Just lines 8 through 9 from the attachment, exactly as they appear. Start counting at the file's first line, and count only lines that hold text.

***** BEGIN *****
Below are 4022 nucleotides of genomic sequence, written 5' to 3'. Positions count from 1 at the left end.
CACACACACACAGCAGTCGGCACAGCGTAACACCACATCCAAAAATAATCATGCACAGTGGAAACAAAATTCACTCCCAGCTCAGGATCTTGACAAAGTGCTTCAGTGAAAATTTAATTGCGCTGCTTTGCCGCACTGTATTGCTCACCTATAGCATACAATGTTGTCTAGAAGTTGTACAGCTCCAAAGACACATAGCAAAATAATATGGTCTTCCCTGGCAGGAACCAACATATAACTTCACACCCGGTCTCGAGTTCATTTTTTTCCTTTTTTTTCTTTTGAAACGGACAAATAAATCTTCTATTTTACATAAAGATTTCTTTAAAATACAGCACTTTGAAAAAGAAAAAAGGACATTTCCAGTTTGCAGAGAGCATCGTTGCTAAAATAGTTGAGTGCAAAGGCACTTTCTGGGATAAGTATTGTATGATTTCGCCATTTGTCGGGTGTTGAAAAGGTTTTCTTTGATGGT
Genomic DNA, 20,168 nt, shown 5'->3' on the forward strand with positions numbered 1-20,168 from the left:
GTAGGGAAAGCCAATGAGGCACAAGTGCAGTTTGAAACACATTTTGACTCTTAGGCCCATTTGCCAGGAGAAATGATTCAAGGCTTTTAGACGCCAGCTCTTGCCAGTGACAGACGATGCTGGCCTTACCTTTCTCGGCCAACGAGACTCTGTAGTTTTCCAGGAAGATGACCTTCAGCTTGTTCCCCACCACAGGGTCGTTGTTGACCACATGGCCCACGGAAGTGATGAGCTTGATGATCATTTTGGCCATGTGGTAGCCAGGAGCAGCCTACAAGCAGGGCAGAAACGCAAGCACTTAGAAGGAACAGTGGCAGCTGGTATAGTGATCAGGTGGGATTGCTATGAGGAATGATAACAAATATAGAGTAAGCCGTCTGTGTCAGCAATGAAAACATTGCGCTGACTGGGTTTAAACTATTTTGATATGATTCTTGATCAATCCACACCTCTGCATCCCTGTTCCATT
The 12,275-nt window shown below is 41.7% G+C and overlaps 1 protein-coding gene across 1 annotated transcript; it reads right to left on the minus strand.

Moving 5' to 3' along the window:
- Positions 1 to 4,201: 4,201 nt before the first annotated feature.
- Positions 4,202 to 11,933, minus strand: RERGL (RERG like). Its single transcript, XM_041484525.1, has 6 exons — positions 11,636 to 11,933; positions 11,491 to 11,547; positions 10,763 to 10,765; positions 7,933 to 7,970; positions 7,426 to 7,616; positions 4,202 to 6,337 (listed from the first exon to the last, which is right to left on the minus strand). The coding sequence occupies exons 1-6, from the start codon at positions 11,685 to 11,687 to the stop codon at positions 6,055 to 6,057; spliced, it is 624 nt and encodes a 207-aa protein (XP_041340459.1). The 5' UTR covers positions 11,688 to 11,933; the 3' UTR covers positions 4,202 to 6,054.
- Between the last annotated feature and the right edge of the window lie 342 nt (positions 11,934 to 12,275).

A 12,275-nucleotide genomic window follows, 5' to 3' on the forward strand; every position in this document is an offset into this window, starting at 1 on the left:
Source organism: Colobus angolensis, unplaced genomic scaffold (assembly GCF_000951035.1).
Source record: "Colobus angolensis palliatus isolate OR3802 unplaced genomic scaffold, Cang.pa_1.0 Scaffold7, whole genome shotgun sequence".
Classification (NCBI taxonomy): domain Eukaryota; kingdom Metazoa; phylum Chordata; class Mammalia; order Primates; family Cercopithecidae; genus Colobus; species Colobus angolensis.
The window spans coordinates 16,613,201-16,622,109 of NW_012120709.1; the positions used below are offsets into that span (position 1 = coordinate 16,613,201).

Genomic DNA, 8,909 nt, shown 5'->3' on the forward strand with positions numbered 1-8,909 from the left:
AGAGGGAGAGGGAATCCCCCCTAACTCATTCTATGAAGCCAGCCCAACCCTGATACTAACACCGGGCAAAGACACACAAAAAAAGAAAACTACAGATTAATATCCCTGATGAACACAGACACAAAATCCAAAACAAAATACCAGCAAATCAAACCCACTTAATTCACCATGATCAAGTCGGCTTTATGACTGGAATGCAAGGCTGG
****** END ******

- Positions 4,202 to 11,933, minus strand: RERGL (RERG like). Its single transcript, XM_041484525.1, has 6 exons — positions 11,636 to 11,933; positions 11,491 to 11,547; positions 10,763 to 10,765; positions 7,933 to 7,970; positions 7,426 to 7,616; positions 4,202 to 6,337 (listed from the first exon to the last, which is right to left on the minus strand). The coding sequence occupies exons 1-6, from the start codon at positions 11,685 to 11,687 to the stop codon at positions 6,055 to 6,057; spliced, it is 624 nt and encodes a 207-aa protein (XP_041340459.1). The 5' UTR covers positions 11,688 to 11,933; the 3' UTR covers positions 4,202 to 6,054.
- Between the last annotated feature and the right edge of the window lie 342 nt (positions 11,934 to 12,275).